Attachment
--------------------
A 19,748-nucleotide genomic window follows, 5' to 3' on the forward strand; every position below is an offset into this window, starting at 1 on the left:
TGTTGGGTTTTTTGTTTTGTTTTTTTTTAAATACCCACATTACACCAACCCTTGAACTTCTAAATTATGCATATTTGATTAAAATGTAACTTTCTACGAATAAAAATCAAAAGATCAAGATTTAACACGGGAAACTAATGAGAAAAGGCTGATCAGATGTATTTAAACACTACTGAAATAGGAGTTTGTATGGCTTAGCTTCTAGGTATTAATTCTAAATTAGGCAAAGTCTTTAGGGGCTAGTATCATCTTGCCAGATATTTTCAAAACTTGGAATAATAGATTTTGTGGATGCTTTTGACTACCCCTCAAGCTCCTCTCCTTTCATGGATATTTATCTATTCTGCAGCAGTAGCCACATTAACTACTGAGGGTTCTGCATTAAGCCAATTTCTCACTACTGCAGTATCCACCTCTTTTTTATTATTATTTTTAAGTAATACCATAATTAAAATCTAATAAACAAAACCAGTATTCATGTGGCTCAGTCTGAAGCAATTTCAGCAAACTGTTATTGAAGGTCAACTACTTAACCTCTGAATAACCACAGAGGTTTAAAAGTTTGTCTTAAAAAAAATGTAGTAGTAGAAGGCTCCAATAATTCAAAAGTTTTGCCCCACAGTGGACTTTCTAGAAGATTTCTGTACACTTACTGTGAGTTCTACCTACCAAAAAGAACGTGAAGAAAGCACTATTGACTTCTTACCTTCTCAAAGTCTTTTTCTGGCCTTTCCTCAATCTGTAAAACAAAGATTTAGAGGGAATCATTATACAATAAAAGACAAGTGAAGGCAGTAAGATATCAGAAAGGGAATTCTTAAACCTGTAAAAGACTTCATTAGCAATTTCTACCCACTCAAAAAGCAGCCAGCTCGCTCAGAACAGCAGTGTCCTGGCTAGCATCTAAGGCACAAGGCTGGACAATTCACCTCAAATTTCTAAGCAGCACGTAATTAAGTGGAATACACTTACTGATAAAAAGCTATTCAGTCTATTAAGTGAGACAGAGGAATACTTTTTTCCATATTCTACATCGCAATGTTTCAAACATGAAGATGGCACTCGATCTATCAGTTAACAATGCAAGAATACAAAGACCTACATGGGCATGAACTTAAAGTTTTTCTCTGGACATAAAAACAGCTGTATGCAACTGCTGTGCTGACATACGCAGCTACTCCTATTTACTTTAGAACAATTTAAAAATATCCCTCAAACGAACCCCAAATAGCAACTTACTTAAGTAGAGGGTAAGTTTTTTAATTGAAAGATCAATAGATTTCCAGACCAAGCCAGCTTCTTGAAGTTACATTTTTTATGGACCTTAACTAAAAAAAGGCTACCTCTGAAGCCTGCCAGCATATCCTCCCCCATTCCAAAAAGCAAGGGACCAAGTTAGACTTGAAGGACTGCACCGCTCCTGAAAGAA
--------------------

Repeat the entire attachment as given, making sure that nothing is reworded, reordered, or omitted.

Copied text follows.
A 19,748-nucleotide genomic window follows, 5' to 3' on the forward strand; every position below is an offset into this window, starting at 1 on the left:
TGTTGGGTTTTTTGTTTTGTTTTTTTTTAAATACCCACATTACACCAACCCTTGAACTTCTAAATTATGCATATTTGATTAAAATGTAACTTTCTACGAATAAAAATCAAAAGATCAAGATTTAACACGGGAAACTAATGAGAAAAGGCTGATCAGATGTATTTAAACACTACTGAAATAGGAGTTTGTATGGCTTAGCTTCTAGGTATTAATTCTAAATTAGGCAAAGTCTTTAGGGGCTAGTATCATCTTGCCAGATATTTTCAAAACTTGGAATAATAGATTTTGTGGATGCTTTTGACTACCCCTCAAGCTCCTCTCCTTTCATGGATATTTATCTATTCTGCAGCAGTAGCCACATTAACTACTGAGGGTTCTGCATTAAGCCAATTTCTCACTACTGCAGTATCCACCTCTTTTTTATTATTATTTTTAAGTAATACCATAATTAAAATCTAATAAACAAAACCAGTATTCATGTGGCTCAGTCTGAAGCAATTTCAGCAAACTGTTATTGAAGGTCAACTACTTAACCTCTGAATAACCACAGAGGTTTAAAAGTTTGTCTTAAAAAAAATGTAGTAGTAGAAGGCTCCAATAATTCAAAAGTTTTGCCCCACAGTGGACTTTCTAGAAGATTTCTGTACACTTACTGTGAGTTCTACCTACCAAAAAGAACGTGAAGAAAGCACTATTGACTTCTTACCTTCTCAAAGTCTTTTTCTGGCCTTTCCTCAATCTGTAAAACAAAGATTTAGAGGGAATCATTATACAATAAAAGACAAGTGAAGGCAGTAAGATATCAGAAAGGGAATTCTTAAACCTGTAAAAGACTTCATTAGCAATTTCTACCCACTCAAAAAGCAGCCAGCTCGCTCAGAACAGCAGTGTCCTGGCTAGCATCTAAGGCACAAGGCTGGACAATTCACCTCAAATTTCTAAGCAGCACGTAATTAAGTGGAATACACTTACTGATAAAAAGCTATTCAGTCTATTAAGTGAGACAGAGGAATACTTTTTTCCATATTCTACATCGCAATGTTTCAAACATGAAGATGGCACTCGATCTATCAGTTAACAATGCAAGAATACAAAGACCTACATGGGCATGAACTTAAAGTTTTTCTCTGGACATAAAAACAGCTGTATGCAACTGCTGTGCTGACATACGCAGCTACTCCTATTTACTTTAGAACAATTTAAAAATATCCCTCAAACGAACCCCAAATAGCAACTTACTTAAGTAGAGGGTAAGTTTTTTAATTGAAAGATCAATAGATTTCCAGACCAAGCCAGCTTCTTGAAGTTACATTTTTTATGGACCTTAACTAAAAAAAGGCTACCTCTGAAGCCTGCCAGCATATCCTCCCCCATTCCAAAAAGCAAGGGACCAAGTTAGACTTGAAGGACTGCACCGCTCCTGAAAGAA